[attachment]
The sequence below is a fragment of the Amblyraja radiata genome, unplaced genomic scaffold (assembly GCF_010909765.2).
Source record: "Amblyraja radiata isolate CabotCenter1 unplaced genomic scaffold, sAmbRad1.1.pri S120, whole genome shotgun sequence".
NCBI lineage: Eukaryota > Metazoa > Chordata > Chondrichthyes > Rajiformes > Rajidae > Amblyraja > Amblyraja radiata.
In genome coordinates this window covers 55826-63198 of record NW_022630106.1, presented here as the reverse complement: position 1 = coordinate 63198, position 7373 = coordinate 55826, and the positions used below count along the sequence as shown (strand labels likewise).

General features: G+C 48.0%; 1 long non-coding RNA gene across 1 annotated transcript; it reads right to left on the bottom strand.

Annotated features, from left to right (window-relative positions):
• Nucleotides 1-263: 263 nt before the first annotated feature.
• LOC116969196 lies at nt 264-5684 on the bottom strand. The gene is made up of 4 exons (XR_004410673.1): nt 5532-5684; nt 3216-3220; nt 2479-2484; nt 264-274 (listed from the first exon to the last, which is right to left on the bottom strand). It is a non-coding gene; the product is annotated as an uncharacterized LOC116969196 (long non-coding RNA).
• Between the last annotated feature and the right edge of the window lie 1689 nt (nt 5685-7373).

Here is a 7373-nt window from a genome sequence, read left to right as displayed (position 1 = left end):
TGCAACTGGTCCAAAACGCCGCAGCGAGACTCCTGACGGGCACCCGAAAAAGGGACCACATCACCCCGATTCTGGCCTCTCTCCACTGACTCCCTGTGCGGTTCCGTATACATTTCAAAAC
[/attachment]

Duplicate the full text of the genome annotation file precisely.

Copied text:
The sequence below is a fragment of the Amblyraja radiata genome, unplaced genomic scaffold (assembly GCF_010909765.2).
Source record: "Amblyraja radiata isolate CabotCenter1 unplaced genomic scaffold, sAmbRad1.1.pri S120, whole genome shotgun sequence".
NCBI lineage: Eukaryota > Metazoa > Chordata > Chondrichthyes > Rajiformes > Rajidae > Amblyraja > Amblyraja radiata.
In genome coordinates this window covers 55826-63198 of record NW_022630106.1, presented here as the reverse complement: position 1 = coordinate 63198, position 7373 = coordinate 55826, and the positions used below count along the sequence as shown (strand labels likewise).

General features: G+C 48.0%; 1 long non-coding RNA gene across 1 annotated transcript; it reads right to left on the bottom strand.

Annotated features, from left to right (window-relative positions):
• Nucleotides 1-263: 263 nt before the first annotated feature.
• LOC116969196 lies at nt 264-5684 on the bottom strand. The gene is made up of 4 exons (XR_004410673.1): nt 5532-5684; nt 3216-3220; nt 2479-2484; nt 264-274 (listed from the first exon to the last, which is right to left on the bottom strand). It is a non-coding gene; the product is annotated as an uncharacterized LOC116969196 (long non-coding RNA).
• Between the last annotated feature and the right edge of the window lie 1689 nt (nt 5685-7373).

Here is a 7373-nt window from a genome sequence, read left to right as displayed (position 1 = left end):
TGCAACTGGTCCAAAACGCCGCAGCGAGACTCCTGACGGGCACCCGAAAAAGGGACCACATCACCCCGATTCTGGCCTCTCTCCACTGACTCCCTGTGCGGTTCCGTATACATTTCAAAAC